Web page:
Organizations can be places employees look forward to going to because they are doing exciting work, contributing to the company’s mission, creating social connections and enhancing their well-being. Did you notice I didn’t say anything about wellness?
The traditional wellness model attempts to medically manage costs by fixing all that’s wrong with employees (typically through a series of programs).
Since then, I’ve interviewed many wellness experts on my podcast, worked with employers and employees to reaffirm that the way we’re “doing” wellness isn’t working to achieve the high expectations we’ve given it. Now, instead of frustration, I see limitless possibility to enhance employee well-being through listening to and caring for them.
After all, it’s your employees who you trust to care for your customers. So, why wouldn’t you show your employees you care for them?
To hear my full story of how Redesigning Wellness came to be, listen to my podcast where I’m interviewed about my wellness journey.
Two words – experience and education. I’ve been the one lone soul of a company spending long hours planning health fairs, creating walking challenges with pedometers (yes, before Fitbits existed) and countless other time sucking programming that yielded me zero results. All while dealing with unsupportive leadership that could care less about a wellness program.
As far as education, I’m a registered dietitian trained in Mindful Eating. I got my Undergrad Nutrition degree from Auburn University (War Eagle!) and Master’s at Southern Illinois University.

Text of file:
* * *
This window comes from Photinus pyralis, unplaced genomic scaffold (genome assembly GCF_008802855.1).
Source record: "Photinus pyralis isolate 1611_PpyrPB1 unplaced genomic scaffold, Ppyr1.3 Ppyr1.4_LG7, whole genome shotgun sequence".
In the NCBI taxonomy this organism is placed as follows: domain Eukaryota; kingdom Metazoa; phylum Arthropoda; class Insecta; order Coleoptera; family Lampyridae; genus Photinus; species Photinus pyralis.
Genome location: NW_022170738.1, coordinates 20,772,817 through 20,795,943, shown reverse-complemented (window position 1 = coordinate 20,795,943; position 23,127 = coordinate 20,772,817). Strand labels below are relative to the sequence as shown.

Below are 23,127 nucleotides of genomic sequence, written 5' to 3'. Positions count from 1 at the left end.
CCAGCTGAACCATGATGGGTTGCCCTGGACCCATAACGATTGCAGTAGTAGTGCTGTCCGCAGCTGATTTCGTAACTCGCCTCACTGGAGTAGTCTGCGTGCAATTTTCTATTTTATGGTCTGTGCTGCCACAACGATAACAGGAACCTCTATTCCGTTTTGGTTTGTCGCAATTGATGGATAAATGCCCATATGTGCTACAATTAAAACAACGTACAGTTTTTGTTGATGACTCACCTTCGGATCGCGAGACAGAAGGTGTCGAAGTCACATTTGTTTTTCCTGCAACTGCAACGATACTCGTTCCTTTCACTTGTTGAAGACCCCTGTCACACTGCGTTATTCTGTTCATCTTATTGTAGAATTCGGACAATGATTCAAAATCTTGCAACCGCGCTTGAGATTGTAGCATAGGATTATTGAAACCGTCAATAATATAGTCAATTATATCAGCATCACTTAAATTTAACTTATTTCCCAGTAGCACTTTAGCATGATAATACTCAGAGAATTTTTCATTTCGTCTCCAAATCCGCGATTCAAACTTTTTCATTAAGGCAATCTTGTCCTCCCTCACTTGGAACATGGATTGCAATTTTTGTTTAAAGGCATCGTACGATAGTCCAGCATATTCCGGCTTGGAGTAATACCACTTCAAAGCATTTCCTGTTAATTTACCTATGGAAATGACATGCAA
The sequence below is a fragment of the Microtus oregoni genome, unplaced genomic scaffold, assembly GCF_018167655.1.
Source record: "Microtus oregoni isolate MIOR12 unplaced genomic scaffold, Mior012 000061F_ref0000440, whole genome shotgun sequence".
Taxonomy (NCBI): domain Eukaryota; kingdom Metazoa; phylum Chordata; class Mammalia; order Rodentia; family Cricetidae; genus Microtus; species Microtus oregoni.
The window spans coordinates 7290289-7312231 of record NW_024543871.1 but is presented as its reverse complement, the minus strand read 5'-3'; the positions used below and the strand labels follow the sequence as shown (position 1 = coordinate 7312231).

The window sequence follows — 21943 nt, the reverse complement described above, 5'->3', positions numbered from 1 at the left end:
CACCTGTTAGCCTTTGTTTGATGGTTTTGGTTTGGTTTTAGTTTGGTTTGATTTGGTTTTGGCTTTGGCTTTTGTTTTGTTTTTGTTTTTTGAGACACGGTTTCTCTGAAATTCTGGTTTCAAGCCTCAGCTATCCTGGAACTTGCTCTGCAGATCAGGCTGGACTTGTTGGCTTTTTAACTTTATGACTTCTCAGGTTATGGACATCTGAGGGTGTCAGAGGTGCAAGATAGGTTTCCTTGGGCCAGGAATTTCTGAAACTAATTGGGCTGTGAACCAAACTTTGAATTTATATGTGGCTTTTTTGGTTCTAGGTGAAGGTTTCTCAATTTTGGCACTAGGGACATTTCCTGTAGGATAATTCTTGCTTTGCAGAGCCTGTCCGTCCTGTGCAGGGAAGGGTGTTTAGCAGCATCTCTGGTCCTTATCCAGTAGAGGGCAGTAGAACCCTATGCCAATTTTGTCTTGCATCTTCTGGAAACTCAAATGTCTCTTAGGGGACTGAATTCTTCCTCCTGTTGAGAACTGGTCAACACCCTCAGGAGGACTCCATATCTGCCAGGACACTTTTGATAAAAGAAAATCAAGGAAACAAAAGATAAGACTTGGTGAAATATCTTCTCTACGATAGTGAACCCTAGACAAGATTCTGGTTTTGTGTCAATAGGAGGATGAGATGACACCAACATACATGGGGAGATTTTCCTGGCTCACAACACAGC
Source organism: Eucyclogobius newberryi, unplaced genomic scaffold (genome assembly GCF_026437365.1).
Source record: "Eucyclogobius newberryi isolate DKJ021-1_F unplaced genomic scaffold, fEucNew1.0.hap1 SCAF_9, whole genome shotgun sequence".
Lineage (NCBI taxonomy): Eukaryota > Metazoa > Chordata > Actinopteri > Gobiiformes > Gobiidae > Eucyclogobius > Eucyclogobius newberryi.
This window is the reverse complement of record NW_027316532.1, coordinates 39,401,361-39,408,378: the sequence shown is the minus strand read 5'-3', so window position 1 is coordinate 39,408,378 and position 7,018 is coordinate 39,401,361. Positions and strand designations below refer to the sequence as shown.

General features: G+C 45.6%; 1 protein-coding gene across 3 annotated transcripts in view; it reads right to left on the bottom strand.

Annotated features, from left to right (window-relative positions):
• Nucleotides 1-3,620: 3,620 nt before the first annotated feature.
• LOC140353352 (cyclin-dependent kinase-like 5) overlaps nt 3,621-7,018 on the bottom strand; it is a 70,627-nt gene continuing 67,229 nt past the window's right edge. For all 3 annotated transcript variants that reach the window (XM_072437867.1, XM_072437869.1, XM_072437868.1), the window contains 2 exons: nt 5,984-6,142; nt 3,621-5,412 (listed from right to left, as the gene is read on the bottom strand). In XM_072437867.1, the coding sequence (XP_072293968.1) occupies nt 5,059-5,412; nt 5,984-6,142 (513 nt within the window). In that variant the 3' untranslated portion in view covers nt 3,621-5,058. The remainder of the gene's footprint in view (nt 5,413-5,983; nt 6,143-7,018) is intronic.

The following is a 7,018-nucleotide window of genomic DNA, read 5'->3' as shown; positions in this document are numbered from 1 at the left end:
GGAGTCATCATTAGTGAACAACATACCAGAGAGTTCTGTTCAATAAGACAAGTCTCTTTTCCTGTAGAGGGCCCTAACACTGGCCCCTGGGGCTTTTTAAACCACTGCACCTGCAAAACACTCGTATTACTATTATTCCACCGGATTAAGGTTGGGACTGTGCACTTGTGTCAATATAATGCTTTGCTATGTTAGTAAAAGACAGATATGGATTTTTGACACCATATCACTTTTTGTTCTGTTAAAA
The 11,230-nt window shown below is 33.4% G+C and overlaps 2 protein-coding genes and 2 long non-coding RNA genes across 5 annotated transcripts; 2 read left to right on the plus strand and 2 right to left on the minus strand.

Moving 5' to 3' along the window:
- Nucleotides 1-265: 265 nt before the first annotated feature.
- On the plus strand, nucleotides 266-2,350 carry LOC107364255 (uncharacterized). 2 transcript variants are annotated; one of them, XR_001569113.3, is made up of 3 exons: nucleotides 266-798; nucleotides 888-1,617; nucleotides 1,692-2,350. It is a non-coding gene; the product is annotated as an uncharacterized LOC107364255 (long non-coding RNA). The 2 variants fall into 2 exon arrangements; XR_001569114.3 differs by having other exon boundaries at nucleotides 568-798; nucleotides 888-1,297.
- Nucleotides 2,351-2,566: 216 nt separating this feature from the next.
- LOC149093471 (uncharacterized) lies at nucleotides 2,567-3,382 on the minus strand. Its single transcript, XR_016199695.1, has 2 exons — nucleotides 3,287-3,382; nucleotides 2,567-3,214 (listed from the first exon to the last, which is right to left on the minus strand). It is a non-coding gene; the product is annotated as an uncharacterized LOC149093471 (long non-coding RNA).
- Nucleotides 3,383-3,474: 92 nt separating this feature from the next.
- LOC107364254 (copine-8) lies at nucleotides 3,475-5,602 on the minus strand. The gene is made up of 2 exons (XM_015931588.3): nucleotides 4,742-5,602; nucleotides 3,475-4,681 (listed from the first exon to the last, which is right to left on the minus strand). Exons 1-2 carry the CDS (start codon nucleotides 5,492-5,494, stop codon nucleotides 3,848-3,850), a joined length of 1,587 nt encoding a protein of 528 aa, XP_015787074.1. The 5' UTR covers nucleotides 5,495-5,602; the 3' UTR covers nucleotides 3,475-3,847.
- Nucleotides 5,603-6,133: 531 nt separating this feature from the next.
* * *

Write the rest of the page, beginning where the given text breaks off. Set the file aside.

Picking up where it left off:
Being trained in nutrition, I who found my way into worksite/employee wellness about 11 years ago. After a 2-year stint in public health, I found myself gravitating to more general wellness so when a wellness coordinator position came up at a local community hospital, I knew it was the move for me.
Once that hospital got acquired by a bigger hospital (Duke), I got even more great experience and got to be part of a large team. I was bitten by the employee wellness bug (if there is such a thing) but wanted a new experience.
I then went to a large health insurer and held 3 roles in over 8 years, all in different areas in the company but all tied to employer based wellness. My most recent role was leading a team of health promotion professionals who helped employers build wellness programs.
Despite my love of my job and team, I felt the pull to start my own business which is what I’m doing today. Even with 17 years of various wellness experience I continue to see new things that excite, surprise and motivate me to stay in this field. For my full experience, check my LinkedIn profile. If you want to hear about my many wellness mistakes, listen to the podcast episode where the mic gets turned on me and I’m interviewed about my wellness journey.